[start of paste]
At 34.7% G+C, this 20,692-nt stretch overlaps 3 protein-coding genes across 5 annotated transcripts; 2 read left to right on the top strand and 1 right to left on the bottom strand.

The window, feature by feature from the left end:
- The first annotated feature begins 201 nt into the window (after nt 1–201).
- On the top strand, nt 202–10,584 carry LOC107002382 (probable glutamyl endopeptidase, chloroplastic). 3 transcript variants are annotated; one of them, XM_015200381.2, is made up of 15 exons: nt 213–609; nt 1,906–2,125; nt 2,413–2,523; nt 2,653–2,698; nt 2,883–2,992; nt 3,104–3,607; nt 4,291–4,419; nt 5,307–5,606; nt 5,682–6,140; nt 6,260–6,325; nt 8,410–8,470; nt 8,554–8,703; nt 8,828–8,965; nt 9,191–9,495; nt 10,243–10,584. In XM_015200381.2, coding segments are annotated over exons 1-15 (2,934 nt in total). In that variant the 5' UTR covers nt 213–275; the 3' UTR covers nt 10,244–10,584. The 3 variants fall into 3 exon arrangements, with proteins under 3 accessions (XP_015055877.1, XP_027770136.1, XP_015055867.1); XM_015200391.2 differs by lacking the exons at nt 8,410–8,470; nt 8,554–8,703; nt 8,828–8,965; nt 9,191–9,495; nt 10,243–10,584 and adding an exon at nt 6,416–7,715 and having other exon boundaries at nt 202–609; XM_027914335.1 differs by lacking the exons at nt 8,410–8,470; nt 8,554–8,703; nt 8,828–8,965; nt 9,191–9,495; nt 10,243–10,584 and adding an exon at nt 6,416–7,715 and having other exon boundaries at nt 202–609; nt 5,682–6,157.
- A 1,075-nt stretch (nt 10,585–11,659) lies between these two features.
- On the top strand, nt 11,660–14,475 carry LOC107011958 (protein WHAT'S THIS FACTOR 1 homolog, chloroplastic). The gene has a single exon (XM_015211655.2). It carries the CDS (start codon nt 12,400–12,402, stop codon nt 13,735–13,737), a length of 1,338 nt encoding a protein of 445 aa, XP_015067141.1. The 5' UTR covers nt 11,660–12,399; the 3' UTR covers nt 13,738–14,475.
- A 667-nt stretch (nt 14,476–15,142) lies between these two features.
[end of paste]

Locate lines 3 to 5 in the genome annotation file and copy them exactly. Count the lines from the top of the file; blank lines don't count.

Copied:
- The first annotated feature begins 201 nt into the window (after nt 1–201).
- On the top strand, nt 202–10,584 carry LOC107002382 (probable glutamyl endopeptidase, chloroplastic). 3 transcript variants are annotated; one of them, XM_015200381.2, is made up of 15 exons: nt 213–609; nt 1,906–2,125; nt 2,413–2,523; nt 2,653–2,698; nt 2,883–2,992; nt 3,104–3,607; nt 4,291–4,419; nt 5,307–5,606; nt 5,682–6,140; nt 6,260–6,325; nt 8,410–8,470; nt 8,554–8,703; nt 8,828–8,965; nt 9,191–9,495; nt 10,243–10,584. In XM_015200381.2, coding segments are annotated over exons 1-15 (2,934 nt in total). In that variant the 5' UTR covers nt 213–275; the 3' UTR covers nt 10,244–10,584. The 3 variants fall into 3 exon arrangements, with proteins under 3 accessions (XP_015055877.1, XP_027770136.1, XP_015055867.1); XM_015200391.2 differs by lacking the exons at nt 8,410–8,470; nt 8,554–8,703; nt 8,828–8,965; nt 9,191–9,495; nt 10,243–10,584 and adding an exon at nt 6,416–7,715 and having other exon boundaries at nt 202–609; XM_027914335.1 differs by lacking the exons at nt 8,410–8,470; nt 8,554–8,703; nt 8,828–8,965; nt 9,191–9,495; nt 10,243–10,584 and adding an exon at nt 6,416–7,715 and having other exon boundaries at nt 202–609; nt 5,682–6,157.
- A 1,075-nt stretch (nt 10,585–11,659) lies between these two features.